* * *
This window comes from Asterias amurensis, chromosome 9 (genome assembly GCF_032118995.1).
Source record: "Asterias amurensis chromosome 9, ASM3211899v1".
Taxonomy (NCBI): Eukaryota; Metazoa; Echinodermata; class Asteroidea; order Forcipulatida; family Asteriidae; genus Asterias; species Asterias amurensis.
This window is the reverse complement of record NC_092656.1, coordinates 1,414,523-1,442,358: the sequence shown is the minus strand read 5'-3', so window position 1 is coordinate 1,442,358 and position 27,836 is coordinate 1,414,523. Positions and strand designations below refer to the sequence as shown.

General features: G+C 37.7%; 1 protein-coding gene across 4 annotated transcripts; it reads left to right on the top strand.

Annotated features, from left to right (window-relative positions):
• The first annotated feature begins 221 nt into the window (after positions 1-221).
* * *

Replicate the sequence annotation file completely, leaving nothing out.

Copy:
This window comes from Asterias amurensis, chromosome 9 (genome assembly GCF_032118995.1).
Source record: "Asterias amurensis chromosome 9, ASM3211899v1".
Taxonomy (NCBI): Eukaryota; Metazoa; Echinodermata; class Asteroidea; order Forcipulatida; family Asteriidae; genus Asterias; species Asterias amurensis.
This window is the reverse complement of record NC_092656.1, coordinates 1,414,523-1,442,358: the sequence shown is the minus strand read 5'-3', so window position 1 is coordinate 1,442,358 and position 27,836 is coordinate 1,414,523. Positions and strand designations below refer to the sequence as shown.

General features: G+C 37.7%; 1 protein-coding gene across 4 annotated transcripts; it reads left to right on the top strand.

Annotated features, from left to right (window-relative positions):
• The first annotated feature begins 221 nt into the window (after positions 1-221).